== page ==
No. 11/11 Syracuse Outlasts No. 17/18 St. John's, 79-73, In BIG EAST Quarterfinal|
March 10, 2011
NEW YORK (AP) - Sophomore guard Brandon Triche had a season-high 22 points and freshman center Fab Melo scored a career-high 12, including two layups in the final 2 minutes, and No. 11 Syracuse beat No. 17 St. John's 79-73 on Thursday.
The fourth-seeded Orange (26-6) will meet ninth-seeded and 21st-ranked Connecticut (24-9) in the semifinals Friday night.
Melo, a 7-foot native of Brazil who has been inconsistent in his rookie season, gave the Orange the lead for good at 70-68 with a layup off an inbounds pass with 2 minutes left.
He added another layup on a bounce pass from Triche that made it 74-70 with 32 seconds left.
"He has had good practices and he did play well at DePaul," Syracuse coach Jim Boeheim said, referring to Melo's previous career high, 10 points against the Blue Demons. "I think I played him against Georgetown and he made a couple big plays. ... Having the 10 days of practice we had, I think those practices were huge for him. He's really worked hard in practice. He made some really huge plays out there."
Melo's layup with two minutes left came on a designed out-of-bounds play by Boeheim. The second late layup came on a nice bounce pass from Triche down low.
"I get on him a lot because he doesn't try using his body and he's really big, but he used his body," Triche said. "I passed it to his off hand and he was able to make the play."
Dwight Hardy had 22 points for the Red Storm (21-11), who advanced to the quarterfinals with a second-round win over Rutgers.
Syracuse closed the game by going 5 of 6 from the free throw line over the final 26 seconds.
"Our team has a maturity about them that has allowed us all year to persevere, and persevere through tough stretches and handle a big win and a tough loss with the same approach," first-year St. John's coach Steve Lavin said. "Just to come back and continue to work and try to elevate our level of play so we can reach our goals and aspirations, and that's to play in the NCAA tournament, that's what I focused on in the postgame talk."
St. John's, which entered with an 8-1 record at Madison Square Garden this season (the only loss to Syracuse), stayed close in the second half despite playing without versatile senior guard D.J. Kennedy, who injured his right knee 5 1/2 minutes into the game and didn't return.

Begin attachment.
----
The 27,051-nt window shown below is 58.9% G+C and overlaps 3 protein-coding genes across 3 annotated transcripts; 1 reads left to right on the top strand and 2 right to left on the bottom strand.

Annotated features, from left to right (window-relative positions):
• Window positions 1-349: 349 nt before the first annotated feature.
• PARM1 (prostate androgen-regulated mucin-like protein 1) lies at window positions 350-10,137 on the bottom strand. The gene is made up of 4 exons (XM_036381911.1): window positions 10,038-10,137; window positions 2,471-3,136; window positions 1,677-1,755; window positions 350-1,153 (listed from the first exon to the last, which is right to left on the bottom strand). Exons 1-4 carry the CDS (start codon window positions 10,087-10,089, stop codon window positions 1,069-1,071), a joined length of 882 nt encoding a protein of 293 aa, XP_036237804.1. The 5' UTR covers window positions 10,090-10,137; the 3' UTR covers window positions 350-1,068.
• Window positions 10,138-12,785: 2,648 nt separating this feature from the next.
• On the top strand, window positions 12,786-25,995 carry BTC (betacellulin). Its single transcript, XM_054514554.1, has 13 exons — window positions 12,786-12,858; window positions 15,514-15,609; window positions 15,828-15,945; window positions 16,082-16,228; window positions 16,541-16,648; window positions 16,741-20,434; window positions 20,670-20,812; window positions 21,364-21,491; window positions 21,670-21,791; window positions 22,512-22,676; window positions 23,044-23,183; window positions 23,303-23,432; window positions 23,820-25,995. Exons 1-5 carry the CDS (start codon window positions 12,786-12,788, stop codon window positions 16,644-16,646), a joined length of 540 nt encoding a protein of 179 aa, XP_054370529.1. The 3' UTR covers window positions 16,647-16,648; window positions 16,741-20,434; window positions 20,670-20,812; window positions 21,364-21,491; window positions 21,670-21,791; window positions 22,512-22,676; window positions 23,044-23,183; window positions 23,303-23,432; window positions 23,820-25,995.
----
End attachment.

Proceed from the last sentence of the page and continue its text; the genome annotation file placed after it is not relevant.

Lavin said he hadn't talked to the doctors yet but he called it a "serious knee injury."
That means Kennedy, one of 10 seniors on the roster who treated St. John's fans to the program's best season in almost a decade, might not be available for the Red Storm's first NCAA tournament game since 2002.
"It won't feel the same because we lost one of our brothers if he can't play," said Sean Evans, who said he and Kennedy are especially close off the court. "It's going to be hurtful but it will also be fuel to the fire as we step up and play for D.J. and the rest of my teammates."
Kennedy, the Red Storm's third-leading scorer (10.7) and leading rebounder (5.7), went down to the court while going after an offensive rebound. He immediately called for the trainer and was helped off the floor by two teammates, keeping his right leg off the ground.
The Orange shot 37 percent from the field (10-of-27), including 3 of 10 from 3-point range, as the Red Storm opened a 37-32 halftime lead.
Triche solved the long-range shooting problems by himself, hitting the Orange's first three 3-point attempts and they went on to shoot 50 percent in the second half (16 of 32), going 4 of 9 from beyond the arc.
Justin Burrell made two free throws with 4:05 left to give St. John's its final lead and the game's fifth of six lead changes in the final 8:37.
Jackson, the conference's defensive player of the year, had 10 points and nine rebounds for the Orange, who have won six straight games and are in the semifinals for the 22nd time.
Justin Brownlee had 15 points and seven rebounds for St. John's, which was trying to get to the semifinals for the first time since 2000.